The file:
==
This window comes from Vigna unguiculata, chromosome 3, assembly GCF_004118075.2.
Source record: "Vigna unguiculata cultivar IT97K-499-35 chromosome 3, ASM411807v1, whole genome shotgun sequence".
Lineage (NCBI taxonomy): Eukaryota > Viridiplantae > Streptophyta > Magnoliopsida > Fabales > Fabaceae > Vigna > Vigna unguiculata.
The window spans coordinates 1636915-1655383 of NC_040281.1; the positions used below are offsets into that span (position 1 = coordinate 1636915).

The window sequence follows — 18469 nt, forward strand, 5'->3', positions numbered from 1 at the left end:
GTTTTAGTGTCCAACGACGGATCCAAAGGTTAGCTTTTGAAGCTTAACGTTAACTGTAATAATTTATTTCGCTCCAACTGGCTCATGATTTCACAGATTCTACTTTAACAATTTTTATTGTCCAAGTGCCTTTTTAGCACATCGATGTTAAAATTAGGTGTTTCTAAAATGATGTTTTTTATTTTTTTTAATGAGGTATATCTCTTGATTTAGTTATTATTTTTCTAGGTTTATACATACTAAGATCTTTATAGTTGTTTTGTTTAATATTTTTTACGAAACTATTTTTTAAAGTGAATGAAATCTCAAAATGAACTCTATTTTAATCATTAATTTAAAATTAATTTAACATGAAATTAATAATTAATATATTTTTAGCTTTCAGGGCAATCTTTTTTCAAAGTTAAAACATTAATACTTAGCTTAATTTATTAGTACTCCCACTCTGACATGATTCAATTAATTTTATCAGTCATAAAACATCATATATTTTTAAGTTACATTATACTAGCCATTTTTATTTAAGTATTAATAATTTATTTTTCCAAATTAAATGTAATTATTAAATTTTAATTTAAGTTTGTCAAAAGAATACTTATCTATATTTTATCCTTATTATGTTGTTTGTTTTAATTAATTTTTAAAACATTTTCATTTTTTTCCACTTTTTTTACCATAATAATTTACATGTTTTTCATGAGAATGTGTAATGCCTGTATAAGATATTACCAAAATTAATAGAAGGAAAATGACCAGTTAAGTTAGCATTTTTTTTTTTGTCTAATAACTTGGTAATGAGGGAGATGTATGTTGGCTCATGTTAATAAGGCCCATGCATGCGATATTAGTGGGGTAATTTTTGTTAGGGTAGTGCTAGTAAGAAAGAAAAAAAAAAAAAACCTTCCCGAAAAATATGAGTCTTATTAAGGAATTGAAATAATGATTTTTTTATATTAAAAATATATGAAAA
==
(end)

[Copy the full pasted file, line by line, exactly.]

This window comes from Vigna unguiculata, chromosome 3, assembly GCF_004118075.2.
Source record: "Vigna unguiculata cultivar IT97K-499-35 chromosome 3, ASM411807v1, whole genome shotgun sequence".
Lineage (NCBI taxonomy): Eukaryota > Viridiplantae > Streptophyta > Magnoliopsida > Fabales > Fabaceae > Vigna > Vigna unguiculata.
The window spans coordinates 1636915-1655383 of NC_040281.1; the positions used below are offsets into that span (position 1 = coordinate 1636915).

The window sequence follows — 18469 nt, forward strand, 5'->3', positions numbered from 1 at the left end:
GTTTTAGTGTCCAACGACGGATCCAAAGGTTAGCTTTTGAAGCTTAACGTTAACTGTAATAATTTATTTCGCTCCAACTGGCTCATGATTTCACAGATTCTACTTTAACAATTTTTATTGTCCAAGTGCCTTTTTAGCACATCGATGTTAAAATTAGGTGTTTCTAAAATGATGTTTTTTATTTTTTTTAATGAGGTATATCTCTTGATTTAGTTATTATTTTTCTAGGTTTATACATACTAAGATCTTTATAGTTGTTTTGTTTAATATTTTTTACGAAACTATTTTTTAAAGTGAATGAAATCTCAAAATGAACTCTATTTTAATCATTAATTTAAAATTAATTTAACATGAAATTAATAATTAATATATTTTTAGCTTTCAGGGCAATCTTTTTTCAAAGTTAAAACATTAATACTTAGCTTAATTTATTAGTACTCCCACTCTGACATGATTCAATTAATTTTATCAGTCATAAAACATCATATATTTTTAAGTTACATTATACTAGCCATTTTTATTTAAGTATTAATAATTTATTTTTCCAAATTAAATGTAATTATTAAATTTTAATTTAAGTTTGTCAAAAGAATACTTATCTATATTTTATCCTTATTATGTTGTTTGTTTTAATTAATTTTTAAAACATTTTCATTTTTTTCCACTTTTTTTACCATAATAATTTACATGTTTTTCATGAGAATGTGTAATGCCTGTATAAGATATTACCAAAATTAATAGAAGGAAAATGACCAGTTAAGTTAGCATTTTTTTTTTTGTCTAATAACTTGGTAATGAGGGAGATGTATGTTGGCTCATGTTAATAAGGCCCATGCATGCGATATTAGTGGGGTAATTTTTGTTAGGGTAGTGCTAGTAAGAAAGAAAAAAAAAAAAAACCTTCCCGAAAAATATGAGTCTTATTAAGGAATTGAAATAATGATTTTTTTATATTAAAAATATATGAAAA